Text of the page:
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'[OT] The secret to taking sharp pictures of circui'
2009\03\20@203151 by Peter

picon face
Picbits Sales <sales <at> picbits.co.uk> writes:
> Another good way is to bung it on your flatbed scanner if it has decent
> optics and can focus at objects further than its own glass.

I have bad experiences with scanners used for this. Even a photo left in its 3mm
glass frame (too old to remove) was scanned out of focus and I had to pry it
out. Brand name scanner, 1200 real dpi and still ...

Depth of field is extremely closely related to lighting and numeric aperture.
Usually scanner optics don't have anything resembling a diaphragm so they use
the full aperture and good bright color-true light is expensive and short-lived
so you  get *very* shallow depth of field.

Please do not confuse contemporary led-lit full row ccd sensor scanners with 1kW
xenon-lit photocopiers and ancient flying spot scanners which *did* have
respectable depth of field because of loose optics, small numerical aperture and
oodles of light. Point in (lower) ... cheek:

http://www.youtube.com/watch?v=h_grO7H2FD8
(warning grainy content: http://mefeedia.com/entry/how-to-photocopy/13905392)

Peter


2009\03\21@091459 by Djula Djarmati

flavicon
>> Another good way is to bung it on your flatbed scanner if it has decent
>> optics and can focus at objects further than its own glass.
>
> I have bad experiences with scanners used for this. Even a photo left in its 3mm
> glass frame (too old to remove) was scanned out of focus and I had to pry it
> out. Brand name scanner, 1200 real dpi and still ...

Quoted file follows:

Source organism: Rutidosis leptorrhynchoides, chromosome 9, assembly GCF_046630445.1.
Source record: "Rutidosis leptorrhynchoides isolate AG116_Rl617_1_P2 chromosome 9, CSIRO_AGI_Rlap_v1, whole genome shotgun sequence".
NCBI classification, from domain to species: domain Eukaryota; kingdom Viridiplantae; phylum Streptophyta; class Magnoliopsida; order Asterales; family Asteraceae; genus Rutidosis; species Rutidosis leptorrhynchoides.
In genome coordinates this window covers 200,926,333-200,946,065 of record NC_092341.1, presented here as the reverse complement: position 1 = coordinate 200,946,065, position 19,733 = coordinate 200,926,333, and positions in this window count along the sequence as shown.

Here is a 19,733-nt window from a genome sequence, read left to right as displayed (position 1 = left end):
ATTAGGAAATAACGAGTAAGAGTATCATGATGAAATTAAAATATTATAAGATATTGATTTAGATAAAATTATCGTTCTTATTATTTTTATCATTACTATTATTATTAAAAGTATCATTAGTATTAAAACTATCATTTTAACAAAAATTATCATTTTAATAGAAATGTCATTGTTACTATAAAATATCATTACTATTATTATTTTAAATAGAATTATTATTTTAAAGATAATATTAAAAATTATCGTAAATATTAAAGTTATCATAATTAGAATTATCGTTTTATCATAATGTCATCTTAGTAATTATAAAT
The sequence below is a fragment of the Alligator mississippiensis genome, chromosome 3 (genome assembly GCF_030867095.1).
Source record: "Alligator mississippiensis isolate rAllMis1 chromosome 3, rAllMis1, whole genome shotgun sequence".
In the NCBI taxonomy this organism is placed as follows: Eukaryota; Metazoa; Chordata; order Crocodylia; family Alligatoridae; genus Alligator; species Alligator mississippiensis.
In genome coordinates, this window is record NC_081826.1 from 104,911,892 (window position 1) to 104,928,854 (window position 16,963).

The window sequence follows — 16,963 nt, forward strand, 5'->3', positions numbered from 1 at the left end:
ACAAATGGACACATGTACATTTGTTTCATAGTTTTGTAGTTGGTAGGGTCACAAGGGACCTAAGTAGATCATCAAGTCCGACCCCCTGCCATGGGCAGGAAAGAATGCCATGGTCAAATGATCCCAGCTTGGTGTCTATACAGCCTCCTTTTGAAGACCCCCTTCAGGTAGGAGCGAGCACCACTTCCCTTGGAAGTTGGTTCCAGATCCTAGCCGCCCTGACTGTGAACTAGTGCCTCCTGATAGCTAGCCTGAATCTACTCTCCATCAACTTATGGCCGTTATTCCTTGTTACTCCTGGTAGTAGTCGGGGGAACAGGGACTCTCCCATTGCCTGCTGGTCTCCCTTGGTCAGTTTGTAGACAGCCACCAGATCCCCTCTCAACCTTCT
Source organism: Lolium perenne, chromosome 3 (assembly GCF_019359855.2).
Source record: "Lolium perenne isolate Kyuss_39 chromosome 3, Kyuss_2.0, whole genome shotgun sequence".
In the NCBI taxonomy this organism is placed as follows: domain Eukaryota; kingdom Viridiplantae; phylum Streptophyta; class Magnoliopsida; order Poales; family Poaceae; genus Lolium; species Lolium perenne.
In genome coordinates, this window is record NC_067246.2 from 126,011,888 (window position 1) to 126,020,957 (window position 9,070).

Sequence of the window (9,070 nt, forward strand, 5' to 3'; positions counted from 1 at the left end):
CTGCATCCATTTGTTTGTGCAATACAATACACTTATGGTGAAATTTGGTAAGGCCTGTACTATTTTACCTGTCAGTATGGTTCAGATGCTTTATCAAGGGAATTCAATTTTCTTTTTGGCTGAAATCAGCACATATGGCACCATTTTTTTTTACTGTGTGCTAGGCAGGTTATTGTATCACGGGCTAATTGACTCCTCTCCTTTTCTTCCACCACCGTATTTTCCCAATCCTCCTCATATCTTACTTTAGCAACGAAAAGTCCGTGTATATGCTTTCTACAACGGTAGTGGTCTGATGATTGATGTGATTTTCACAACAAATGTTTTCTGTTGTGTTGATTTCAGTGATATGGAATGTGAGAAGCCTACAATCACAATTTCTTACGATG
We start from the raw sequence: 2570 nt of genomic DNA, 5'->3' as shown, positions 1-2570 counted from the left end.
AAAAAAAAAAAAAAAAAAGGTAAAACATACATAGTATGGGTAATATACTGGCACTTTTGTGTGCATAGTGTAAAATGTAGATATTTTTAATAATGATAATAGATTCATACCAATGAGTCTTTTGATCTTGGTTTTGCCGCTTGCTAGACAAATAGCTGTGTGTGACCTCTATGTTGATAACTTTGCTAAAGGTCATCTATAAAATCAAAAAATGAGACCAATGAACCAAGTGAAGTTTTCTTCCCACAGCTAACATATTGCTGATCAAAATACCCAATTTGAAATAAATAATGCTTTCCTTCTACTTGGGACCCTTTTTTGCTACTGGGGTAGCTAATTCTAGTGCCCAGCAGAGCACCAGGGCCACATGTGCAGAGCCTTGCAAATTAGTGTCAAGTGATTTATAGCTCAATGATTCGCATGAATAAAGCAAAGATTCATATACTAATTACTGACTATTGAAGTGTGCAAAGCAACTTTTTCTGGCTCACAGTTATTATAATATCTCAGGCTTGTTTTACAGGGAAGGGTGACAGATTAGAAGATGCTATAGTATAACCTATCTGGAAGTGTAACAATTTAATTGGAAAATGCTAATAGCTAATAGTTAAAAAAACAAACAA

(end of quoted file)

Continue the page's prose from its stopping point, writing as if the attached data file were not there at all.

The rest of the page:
>
> Depth of field is extremely closely related to lighting and numeric aperture.
> Usually scanner optics don't have anything resembling a diaphragm so they use
> the full aperture and good bright color-true light is expensive and short-lived
> so you  get *very* shallow depth of field.
>
> Please do not confuse contemporary led-lit full row ccd sensor scanners with 1kW
> xenon-lit photocopiers and ancient flying spot scanners which *did* have
> respectable depth of field because of loose optics, small numerical aperture and
> oodles of light. Point in (lower) ... cheek:
>
> http://www.youtube.com/watch?v=h_grO7H2FD8
> (warning grainy content: http://mefeedia.com/entry/how-to-photocopy/13905392)

The copier on that clip has no need for large depth of field...

Perhaps you are talking about this model?
http://www.youtube.com/watch?v=ppyq7LWtbyY

Djula

2009\03\24@115136 by Robert Young

picon face


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I think you may be confusing the bellows extensions used for macro work on SLR/dSLR with a true shift capable lens.  That said, I wonder if you could modify such a unit.  The next problem after that is having sufficient image circle on on the lens so that you can shift and work away from center.  At magnification greater than 1, this does become somewhat easier as the lens can start to be a good distance away from the camera.

Switched topic tag to OT as we are, in my opintion, drifting away from the original intent of "cheap" camera and straight-up shots...

Rob

2009\03\24@180245 by Michael Algernon

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face
Be careful BG or you may be labeled as "silly" by Olin.
MA

{Quote hidden}

 WFT Electronics
Denver, CO   720 222 1309
" dent the UNIVERSE "

All ideas, text, drawings and audio , that are originated by WFT  
Electronics ( and it's principals ),  that are included with this  
signature text are to be deemed to be released to the public domain as  
of the date of this communication .

2009\03\24@180643 by Benjamin Grant

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face
well, fortunately for me i have been labeled as a future mcdonald's employee
by Olin, so I've moved beyond worrying about sir Olin's opinion.

On Tue, Mar 24, 2009 at 6:02 PM, Michael Algernon <.....picKILLspamspam.....nope9.com> wrote:

{Quote hidden}

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